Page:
Among parents of elementary school-age children who have not talked about inappropriate touching, the most common reason was just not getting around to it (39 per cent). Another 18 per cent said that discussions are unnecessary because inappropriate touching of children rarely happens.

“Parents shouldn’t disregard the reality of child sexual abuse. Statistics show that up to 1 in 4 girls and 1 in 6 boys will be sexually abused before the age of 18,” Clark said. The researchers noted that parents may start this process during the preschool years by teaching the anatomically correct names for body parts and explaining what parts are private.

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Other common reasons for not talking about inappropriate touching with school-age children include feeling the child is still too young (36 per cent), not wanting to scare the child (21 per cent), and not knowing how to bring it up (18 per cent). According to the researchers, sixty percent of parents said they’d like their child’s school to teach students about the topic, and 76 per cent want the school to provide information for parents. (IANS)

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Talkative Children Perform Better at School: Study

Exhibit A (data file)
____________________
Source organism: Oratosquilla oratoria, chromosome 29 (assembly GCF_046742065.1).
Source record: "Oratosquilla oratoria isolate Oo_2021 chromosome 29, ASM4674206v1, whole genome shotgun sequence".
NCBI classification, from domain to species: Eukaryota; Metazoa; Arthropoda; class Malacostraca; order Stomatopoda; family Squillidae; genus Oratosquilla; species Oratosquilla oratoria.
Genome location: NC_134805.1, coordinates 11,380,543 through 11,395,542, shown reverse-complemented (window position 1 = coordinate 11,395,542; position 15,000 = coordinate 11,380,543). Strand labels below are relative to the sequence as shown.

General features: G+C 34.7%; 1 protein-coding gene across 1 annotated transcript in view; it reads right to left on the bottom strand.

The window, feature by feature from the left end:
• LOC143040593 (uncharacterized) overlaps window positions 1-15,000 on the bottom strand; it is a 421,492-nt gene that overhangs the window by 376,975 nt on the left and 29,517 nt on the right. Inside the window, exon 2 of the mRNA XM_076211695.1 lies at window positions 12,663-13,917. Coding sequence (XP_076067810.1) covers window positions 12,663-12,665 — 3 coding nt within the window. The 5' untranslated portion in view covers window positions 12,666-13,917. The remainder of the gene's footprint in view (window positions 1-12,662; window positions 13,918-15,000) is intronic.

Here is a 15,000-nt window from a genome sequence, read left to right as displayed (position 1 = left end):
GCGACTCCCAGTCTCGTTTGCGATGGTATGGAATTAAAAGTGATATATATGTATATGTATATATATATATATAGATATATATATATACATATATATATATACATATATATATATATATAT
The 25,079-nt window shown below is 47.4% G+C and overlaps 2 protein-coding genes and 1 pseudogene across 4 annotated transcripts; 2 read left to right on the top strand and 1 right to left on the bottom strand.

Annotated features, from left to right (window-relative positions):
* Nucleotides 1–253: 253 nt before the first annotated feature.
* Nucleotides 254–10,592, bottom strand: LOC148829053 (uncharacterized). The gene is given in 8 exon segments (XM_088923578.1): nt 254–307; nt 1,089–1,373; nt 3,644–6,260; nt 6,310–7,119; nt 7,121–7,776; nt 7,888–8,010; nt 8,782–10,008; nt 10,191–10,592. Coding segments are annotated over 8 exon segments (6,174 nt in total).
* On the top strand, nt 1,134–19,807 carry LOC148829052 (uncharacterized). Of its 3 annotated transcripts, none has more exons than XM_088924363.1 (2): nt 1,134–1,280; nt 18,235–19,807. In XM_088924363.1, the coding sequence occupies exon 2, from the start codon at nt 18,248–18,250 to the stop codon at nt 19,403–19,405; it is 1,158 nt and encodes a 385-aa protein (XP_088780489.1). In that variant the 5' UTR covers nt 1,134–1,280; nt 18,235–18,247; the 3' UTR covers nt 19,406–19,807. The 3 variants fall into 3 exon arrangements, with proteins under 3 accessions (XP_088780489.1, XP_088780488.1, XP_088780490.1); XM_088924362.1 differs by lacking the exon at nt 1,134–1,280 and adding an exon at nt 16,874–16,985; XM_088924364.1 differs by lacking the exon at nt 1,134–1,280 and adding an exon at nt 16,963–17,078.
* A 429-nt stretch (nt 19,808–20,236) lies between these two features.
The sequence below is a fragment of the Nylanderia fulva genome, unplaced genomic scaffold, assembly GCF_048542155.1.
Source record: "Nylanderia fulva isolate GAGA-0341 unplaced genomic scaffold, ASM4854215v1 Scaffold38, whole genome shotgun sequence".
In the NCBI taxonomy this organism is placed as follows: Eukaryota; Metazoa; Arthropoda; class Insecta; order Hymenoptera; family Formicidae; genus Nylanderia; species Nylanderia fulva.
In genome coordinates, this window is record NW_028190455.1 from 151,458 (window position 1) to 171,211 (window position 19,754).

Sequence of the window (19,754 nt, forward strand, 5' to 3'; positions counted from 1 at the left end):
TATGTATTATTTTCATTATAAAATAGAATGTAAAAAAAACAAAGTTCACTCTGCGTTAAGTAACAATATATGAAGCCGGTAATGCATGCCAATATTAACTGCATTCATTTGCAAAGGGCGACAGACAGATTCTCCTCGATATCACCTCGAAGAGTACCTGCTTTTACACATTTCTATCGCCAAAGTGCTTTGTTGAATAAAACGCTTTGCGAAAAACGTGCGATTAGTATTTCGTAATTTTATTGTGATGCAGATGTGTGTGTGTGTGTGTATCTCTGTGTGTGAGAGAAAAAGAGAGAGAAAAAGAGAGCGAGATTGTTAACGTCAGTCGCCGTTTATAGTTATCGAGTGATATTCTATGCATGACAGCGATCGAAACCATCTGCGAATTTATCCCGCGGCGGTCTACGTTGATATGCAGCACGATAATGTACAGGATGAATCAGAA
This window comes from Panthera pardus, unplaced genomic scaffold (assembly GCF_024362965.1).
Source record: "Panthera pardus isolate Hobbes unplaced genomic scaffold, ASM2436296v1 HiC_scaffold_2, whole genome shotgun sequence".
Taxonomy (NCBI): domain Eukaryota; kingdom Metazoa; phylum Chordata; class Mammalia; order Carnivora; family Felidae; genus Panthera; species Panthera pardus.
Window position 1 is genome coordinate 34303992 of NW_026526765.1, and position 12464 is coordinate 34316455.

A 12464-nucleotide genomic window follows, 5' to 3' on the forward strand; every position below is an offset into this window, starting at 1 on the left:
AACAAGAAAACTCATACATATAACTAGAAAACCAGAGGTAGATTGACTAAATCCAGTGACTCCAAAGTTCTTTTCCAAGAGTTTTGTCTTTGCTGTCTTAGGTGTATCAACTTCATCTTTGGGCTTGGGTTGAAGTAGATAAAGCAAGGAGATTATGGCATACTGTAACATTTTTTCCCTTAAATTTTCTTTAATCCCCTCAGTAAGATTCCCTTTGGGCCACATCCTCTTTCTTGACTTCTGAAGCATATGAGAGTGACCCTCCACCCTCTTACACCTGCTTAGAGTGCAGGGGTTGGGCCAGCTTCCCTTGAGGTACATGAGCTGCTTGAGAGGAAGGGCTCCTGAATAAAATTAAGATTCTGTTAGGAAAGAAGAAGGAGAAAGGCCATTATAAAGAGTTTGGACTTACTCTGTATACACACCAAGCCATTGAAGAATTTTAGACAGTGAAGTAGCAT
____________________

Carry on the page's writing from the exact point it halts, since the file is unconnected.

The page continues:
Chatty kids do get good marks at school

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Children
Researchers have found that young children go on to achieve more academic success when their verbal skills are enhanced. Pixabay

Dear parents, if you want to boost your childs academic performance, let them chat more. Researchers have found that young children go on to achieve more academic success when their verbal skills are enhanced.

The study, by researchers at the University of York in the UK, looked at why children from wealthier and well-educated family backgrounds tend to do better at school.

The researchers found that children from families of higher socioeconomic status had better language abilities at nursery school age and that these verbal skills boosted their later academic performance throughout the school.